Semester Project – Jingle Balls

Kamarul, Chou Yi Ting, Josephine Cheah, Chen Danning


Knowing our semester was going to end near the festive season, we wanted to create a project with a festive concept, making it colourful and musical.

When we began working on our project, we wanted to create an interactive environment. We wanted to immerse a person into a world of movable particles that would move based on the person’s movements. We looked at various ways that we could do this such as box2D and jit.phys.

After doing some research, we came across jit.phys patches and were inspired by cycling74’s physics patch a day. We watched their videos and wanted to create an interactive project set in a 3D physics world

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Initially, we studied their patch and wanted to create musical interactions with the audience by integrating region tracking into the patch. The region tracking would activate a bang, triggering the balls to move up into the air and create a sound.

While we were working on our project, we also explored other methods of interaction and came across a patch that allowed us to use the pictslider to pick up an individual ball to move it around. From here, we decided that to increase immersion into the environment by allowing people to move around in the world as a ball itself to interact with the other balls.

We took this patch and linked it with collisions, having different collisions producing different sounds. We experimented with different sounds and different colours, and in the end, producing our final product. When a ball touches the sides or hit another balls, it will produce a sound, that is similar to the Christmas chimes.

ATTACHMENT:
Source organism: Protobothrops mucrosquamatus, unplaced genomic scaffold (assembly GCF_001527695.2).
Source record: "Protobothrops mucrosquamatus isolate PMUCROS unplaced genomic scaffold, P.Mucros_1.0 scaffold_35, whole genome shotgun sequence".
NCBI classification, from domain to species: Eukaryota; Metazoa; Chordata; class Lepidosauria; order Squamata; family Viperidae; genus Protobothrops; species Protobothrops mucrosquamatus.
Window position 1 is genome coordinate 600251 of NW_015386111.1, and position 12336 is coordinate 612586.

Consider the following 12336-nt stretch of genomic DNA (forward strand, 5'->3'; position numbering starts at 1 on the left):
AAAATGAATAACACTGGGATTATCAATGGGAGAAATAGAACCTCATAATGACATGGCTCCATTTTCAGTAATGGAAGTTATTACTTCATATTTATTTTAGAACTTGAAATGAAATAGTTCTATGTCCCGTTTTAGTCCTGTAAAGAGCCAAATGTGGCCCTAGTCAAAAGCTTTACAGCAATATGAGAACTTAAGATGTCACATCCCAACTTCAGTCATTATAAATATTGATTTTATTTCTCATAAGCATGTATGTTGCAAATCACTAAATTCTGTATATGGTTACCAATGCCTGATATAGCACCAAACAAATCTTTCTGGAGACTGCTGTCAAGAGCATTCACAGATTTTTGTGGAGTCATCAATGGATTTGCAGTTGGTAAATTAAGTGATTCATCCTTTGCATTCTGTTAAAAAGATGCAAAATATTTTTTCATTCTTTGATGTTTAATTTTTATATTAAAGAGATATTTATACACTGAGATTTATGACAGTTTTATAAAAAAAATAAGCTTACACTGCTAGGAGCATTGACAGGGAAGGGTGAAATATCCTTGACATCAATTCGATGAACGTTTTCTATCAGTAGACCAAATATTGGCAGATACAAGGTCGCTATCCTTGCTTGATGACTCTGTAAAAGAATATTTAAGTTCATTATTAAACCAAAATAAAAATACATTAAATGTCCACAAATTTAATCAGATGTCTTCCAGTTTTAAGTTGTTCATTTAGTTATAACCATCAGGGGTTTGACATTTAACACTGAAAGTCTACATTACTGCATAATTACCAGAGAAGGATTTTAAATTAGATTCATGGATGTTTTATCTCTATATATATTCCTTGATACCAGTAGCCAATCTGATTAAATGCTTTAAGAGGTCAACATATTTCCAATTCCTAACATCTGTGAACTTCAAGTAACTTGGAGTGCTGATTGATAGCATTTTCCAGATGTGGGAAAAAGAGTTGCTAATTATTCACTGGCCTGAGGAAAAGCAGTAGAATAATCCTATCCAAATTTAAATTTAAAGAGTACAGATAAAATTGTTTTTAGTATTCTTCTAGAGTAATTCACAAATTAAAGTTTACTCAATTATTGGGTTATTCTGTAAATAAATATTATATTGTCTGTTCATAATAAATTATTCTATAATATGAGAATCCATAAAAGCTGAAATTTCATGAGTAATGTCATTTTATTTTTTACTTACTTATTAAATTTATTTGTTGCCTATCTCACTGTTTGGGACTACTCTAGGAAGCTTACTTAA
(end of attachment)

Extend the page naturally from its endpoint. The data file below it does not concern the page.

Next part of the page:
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Looking at the different colours, we felt that the balls looked like Christmas ornaments. Combined with the production of sound, we named out project Jingle Balls, based on the song, Jingle Bells.

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Emulation -Laser Graffiti

The reference of  the emulation project is  Graffiti Research Lab.

Initially, we used findbounds to track the colour of the laser light but it did not work well for laser light  but it could be used for object.

Tracking -jit. blobs.centroid. The threshold value is the blob size to track the laser pointer’s size. If the value is bigger than  certain number, it can’t track the dot of the light. Blobs with smaller area than the threshold, value will be rejected.



Calibration -We lifted up the computer’s camera and used jit.rota to zoom in by increasing the x and y.


Projection -use paintoval by adjusting the stroke size and colour. The output is transferred to the mirror screen of Mac, so we could control the patch by the main screen and also watch the output that is being played from the projector.




The most important thing is, blobs.centroid is very sensitive but the most accurate, hence the environment is completely dark. The dimension of the projection must be the same as the dimension of the image that the camera is being received.


By Danning and Yi Ting